Calling in the dogs to help solve Japanese knotweed TA6 conundrum

How our canine companions are helping solve the Japanese knotweed TA6 conundrum, by Nic Seal, Founder and MD of Environet UK.

Changes to the TA6 form guidance implemented earlier this year have caused something of a headache for conveyancing solicitors, who have seen a sharp increase in the number of ‘Not known’ responses to the Japanese knotweed question.

Calling in the dogs to help save Japanese knotweed TA6 conundrum

In order to respond ‘No’, i.e. the property is not affected, the guidance now requires sellers to be certain that no rhizome is present beneath the ground or within 3 metres of the boundary, even if there are no visible signs above ground. That is difficult to state without certainty and leaves the seller exposed to a misrepresentation claim if it subsequently proves to be false. Most sellers will therefore be advised to state ‘Not known’, leaving it up to the buyer to undertake their own enquiries if they so wish.

So, where does this leave conveyancers and what advice can they offer worried clients who have received a ‘Not Known’ response and are unsure how to proceed?

There’s a novel new solution to this problem in the form of man’s best friend. Increasingly, dogs are taking on exciting new roles in the environmental sector and now, for the first time in the UK, they are on the front line in the battle against Japanese knotweed. A team of sniffer dogs have been specially trained by Environet, in partnership with canine experts RFA Security, to detect the unique scent of Japanese knotweed rhizome hidden beneath the ground.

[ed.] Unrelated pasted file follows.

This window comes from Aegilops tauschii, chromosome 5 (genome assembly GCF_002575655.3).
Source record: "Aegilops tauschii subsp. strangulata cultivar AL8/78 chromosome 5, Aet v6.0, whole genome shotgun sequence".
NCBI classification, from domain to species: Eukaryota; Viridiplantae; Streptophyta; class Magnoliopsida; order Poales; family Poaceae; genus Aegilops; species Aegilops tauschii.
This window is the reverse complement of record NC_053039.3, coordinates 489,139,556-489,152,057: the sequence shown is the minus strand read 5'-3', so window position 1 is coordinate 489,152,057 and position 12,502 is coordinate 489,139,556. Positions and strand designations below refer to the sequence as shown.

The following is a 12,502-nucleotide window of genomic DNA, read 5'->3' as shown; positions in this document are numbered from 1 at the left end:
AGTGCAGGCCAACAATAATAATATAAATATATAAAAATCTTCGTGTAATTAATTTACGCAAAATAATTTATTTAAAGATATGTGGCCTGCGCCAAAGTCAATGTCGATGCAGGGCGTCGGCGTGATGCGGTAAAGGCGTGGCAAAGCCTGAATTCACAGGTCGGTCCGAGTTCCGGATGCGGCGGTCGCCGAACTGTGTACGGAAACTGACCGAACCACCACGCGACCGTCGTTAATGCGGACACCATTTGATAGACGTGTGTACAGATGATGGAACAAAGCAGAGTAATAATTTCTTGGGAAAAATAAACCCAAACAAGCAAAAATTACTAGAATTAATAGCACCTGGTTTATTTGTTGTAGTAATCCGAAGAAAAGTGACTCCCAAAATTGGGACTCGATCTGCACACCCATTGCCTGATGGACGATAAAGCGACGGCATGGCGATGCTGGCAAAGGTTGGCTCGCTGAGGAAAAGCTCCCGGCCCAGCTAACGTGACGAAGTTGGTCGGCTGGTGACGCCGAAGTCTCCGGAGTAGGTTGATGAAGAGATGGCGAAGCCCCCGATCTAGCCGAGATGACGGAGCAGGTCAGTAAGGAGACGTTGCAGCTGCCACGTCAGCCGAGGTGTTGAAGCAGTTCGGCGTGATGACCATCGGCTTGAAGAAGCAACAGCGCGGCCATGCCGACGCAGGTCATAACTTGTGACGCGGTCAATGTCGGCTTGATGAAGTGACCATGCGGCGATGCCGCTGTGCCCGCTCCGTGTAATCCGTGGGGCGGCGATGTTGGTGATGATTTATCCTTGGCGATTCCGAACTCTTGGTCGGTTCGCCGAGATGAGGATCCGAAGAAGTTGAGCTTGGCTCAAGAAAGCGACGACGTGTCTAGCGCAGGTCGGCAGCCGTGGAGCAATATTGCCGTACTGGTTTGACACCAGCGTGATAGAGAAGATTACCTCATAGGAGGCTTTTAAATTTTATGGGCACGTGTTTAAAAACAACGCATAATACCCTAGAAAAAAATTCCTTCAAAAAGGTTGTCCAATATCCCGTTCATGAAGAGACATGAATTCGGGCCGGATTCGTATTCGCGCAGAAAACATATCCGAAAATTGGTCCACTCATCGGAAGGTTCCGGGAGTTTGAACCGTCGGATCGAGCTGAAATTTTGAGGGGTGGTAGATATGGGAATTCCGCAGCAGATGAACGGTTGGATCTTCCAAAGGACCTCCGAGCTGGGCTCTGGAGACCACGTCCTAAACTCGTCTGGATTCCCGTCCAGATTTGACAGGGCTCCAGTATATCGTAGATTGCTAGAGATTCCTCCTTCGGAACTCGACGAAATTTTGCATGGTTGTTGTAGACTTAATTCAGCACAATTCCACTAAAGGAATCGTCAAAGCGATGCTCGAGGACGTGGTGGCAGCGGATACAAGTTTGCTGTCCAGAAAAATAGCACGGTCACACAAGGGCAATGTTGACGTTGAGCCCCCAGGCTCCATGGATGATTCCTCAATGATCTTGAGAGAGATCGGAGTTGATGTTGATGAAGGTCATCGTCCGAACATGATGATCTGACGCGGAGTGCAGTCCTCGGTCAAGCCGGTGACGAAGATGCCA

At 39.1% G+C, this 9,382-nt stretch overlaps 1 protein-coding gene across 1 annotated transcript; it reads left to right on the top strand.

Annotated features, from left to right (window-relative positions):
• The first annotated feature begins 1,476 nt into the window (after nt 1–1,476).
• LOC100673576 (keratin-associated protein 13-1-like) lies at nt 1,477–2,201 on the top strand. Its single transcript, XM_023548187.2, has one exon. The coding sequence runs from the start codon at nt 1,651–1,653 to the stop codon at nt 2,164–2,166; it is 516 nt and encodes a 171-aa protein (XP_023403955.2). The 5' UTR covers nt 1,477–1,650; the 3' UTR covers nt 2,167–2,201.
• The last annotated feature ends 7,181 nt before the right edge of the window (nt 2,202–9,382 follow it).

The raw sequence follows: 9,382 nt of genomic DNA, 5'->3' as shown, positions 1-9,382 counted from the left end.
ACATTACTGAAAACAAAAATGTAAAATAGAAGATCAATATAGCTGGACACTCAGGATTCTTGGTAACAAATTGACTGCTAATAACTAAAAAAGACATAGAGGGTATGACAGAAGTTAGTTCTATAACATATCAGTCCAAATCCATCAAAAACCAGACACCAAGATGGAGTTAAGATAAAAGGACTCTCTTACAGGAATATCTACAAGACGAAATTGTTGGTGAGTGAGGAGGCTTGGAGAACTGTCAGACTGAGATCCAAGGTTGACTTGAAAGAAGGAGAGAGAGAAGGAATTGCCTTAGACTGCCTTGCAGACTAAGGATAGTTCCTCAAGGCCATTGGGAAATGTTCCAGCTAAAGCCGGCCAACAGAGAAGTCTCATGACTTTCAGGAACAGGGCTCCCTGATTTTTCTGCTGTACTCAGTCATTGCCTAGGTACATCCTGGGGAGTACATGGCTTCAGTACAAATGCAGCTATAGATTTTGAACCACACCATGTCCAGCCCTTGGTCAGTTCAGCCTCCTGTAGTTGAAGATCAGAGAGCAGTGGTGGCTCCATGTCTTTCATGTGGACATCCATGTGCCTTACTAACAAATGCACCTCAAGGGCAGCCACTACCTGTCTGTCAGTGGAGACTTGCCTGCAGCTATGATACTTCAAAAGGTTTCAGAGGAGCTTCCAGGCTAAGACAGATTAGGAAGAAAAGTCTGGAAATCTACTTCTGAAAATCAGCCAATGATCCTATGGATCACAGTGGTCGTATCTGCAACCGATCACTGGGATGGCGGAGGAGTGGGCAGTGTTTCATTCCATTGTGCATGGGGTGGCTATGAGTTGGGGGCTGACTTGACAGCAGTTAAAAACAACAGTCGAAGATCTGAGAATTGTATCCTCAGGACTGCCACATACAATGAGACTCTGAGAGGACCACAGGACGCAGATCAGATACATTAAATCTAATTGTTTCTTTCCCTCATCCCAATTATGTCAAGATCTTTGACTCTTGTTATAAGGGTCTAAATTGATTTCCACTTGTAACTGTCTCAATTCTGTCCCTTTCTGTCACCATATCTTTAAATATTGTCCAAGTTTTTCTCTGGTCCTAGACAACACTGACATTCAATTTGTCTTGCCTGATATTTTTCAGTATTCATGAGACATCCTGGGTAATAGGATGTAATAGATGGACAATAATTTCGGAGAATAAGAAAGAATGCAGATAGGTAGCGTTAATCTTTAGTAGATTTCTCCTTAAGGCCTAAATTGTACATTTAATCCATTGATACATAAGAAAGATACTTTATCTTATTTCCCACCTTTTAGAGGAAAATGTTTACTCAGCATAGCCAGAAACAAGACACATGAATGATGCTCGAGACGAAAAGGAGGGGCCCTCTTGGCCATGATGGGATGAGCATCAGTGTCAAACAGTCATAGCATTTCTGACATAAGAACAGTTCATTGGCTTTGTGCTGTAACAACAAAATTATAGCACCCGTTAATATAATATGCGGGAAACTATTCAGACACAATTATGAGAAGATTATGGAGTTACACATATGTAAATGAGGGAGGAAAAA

Particularly useful in winter when the plant’s above-ground growth has died back, or where knotweed is lying dormant but alive beneath the ground, or in cases where it’s been deliberately concealed, dog detection surveys are the only way to know with a high level of certainty whether or not knotweed is present.

The dogs can cover a garden in a matter of minutes and will indicate by freezing and staring at the spot where the rhizome scent has been detected, thanks to the 300 million or so receptors in their noses and a proportion of brain area dedicated to smell which is 40 times larger than a human’s.

If the dogs indicate, the human surveyor knows exactly where to dig to check the extent of the infestation. Armed with the knowledge they need, the buyer can make a decision about whether to proceed with the purchase, arrange with the seller for a professional treatment plan to be put in place and consider whether to renegotiate the price. If no knotweed is found, they can proceed with greater confidence and an insurance-backed guarantee can be provided to cover them for the cost of treatment in the unlikely event knotweed is later discovered.

Japanese knotweed is an increasingly litigious issue and misrepresentation cases are on the rise, where sellers have given false information, either innocently or intentionally. Research we carried out with YouGov last month indicated that 70% of buyers would sue if they were victims of misrepresentation. A third (31%) of buyers would not buy a property if it was found to be affected by knotweed and a further 23% would negotiate a discount on the price, so it’s more important than ever for sellers to be able to provide assurances with factually correct information.


Kindly shared by Environet UK

Main article photograph courtesy of Pixabay